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 JMF  Vol.6 No.1 , February 2016
Income Smoothing, Idiosyncratic Risk & CEO Turnover
Abstract: The article discussed the feasibility from the idiosyncratic risk point of view that CEO enhances the stability of its position by income smoothing. Taking the data of A-share companies listed in Shanghai Stock Exchange and Shenzhen Stock Exchange between 2005 and 2011, the article examined the direct influence of income smoothing upon change of CEO and its indirect influence upon change of CEO by influencing idiosyncratic risks. The article found that the increase of the income smoothing degree would significantly decrease the probability of change of CEO, while the increase of idiosyncratic risks would significantly increase the probability of change of CEO. In addition, the influence of income smoothing upon change of CEO, to a great extent, is realized by influencing idiosyncratic risks. The evidences used in the article show that one of CEO’s major motives to perform income smoothing is to safeguard its position.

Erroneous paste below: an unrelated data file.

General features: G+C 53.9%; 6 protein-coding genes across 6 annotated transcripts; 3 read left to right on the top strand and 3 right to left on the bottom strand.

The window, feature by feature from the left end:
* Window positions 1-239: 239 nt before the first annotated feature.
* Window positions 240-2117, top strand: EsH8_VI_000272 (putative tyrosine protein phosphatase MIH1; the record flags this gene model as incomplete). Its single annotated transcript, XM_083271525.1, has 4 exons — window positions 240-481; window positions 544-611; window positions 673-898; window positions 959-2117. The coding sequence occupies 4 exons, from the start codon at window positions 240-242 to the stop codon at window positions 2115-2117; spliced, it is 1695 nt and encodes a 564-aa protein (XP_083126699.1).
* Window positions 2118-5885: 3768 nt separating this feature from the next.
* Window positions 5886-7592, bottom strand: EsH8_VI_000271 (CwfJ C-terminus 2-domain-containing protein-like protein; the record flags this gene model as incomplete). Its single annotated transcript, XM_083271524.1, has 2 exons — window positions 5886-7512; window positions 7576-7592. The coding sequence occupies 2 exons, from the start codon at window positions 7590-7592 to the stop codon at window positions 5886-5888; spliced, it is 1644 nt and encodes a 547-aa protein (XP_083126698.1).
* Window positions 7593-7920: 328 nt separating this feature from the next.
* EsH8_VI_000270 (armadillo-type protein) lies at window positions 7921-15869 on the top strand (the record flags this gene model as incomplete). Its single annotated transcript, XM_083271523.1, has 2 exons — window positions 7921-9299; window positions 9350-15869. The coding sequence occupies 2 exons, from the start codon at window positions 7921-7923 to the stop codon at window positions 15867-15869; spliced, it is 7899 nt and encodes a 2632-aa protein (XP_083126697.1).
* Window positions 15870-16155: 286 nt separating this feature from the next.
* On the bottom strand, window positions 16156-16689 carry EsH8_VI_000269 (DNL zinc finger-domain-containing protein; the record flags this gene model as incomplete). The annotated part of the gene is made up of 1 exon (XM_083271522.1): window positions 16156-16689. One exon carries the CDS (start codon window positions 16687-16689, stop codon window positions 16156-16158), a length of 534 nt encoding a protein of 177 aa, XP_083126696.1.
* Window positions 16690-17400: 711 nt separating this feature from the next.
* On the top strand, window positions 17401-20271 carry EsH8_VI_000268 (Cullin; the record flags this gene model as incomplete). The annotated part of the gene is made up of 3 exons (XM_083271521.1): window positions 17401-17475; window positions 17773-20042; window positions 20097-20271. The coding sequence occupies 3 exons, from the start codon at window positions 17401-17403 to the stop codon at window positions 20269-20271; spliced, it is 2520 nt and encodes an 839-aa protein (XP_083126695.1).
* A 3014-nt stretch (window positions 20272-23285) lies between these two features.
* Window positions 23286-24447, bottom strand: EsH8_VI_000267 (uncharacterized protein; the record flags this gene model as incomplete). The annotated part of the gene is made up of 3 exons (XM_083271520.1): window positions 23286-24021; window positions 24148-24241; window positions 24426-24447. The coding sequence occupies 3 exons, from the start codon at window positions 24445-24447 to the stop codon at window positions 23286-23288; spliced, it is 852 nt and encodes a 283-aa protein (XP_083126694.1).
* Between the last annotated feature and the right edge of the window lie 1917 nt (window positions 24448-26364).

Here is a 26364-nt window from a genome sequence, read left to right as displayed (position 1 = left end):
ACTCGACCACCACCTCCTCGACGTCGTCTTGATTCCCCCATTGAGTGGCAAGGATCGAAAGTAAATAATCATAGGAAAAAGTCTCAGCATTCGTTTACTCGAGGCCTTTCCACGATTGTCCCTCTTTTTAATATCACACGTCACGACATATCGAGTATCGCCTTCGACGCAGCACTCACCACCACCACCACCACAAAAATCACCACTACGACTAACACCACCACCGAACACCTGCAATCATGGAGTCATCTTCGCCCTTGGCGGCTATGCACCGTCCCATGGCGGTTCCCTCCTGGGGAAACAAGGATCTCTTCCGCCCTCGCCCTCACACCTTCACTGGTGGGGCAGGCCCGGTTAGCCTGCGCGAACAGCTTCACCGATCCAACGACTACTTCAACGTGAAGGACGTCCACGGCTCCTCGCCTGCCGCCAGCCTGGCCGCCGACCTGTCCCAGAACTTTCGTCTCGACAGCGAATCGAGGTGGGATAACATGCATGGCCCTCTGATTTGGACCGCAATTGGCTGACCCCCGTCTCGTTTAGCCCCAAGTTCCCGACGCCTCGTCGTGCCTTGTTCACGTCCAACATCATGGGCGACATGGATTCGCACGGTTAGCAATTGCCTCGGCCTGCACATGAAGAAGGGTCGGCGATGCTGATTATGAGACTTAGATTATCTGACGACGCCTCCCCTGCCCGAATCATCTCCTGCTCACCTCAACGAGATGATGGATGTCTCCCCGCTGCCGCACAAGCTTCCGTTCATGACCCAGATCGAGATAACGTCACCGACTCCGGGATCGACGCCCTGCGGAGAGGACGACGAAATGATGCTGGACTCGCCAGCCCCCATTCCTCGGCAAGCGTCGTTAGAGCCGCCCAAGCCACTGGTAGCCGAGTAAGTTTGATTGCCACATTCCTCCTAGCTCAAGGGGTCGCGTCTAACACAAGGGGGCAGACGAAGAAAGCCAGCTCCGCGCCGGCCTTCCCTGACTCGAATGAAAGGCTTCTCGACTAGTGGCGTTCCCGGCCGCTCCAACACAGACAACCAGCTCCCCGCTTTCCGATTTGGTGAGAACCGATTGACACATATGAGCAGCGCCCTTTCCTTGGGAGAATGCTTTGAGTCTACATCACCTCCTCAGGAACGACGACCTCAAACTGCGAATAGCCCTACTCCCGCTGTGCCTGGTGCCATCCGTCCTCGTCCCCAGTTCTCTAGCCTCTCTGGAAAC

Received 13 December 2015; accepted 2 February 2016; published 5 February 2016

1. Introduction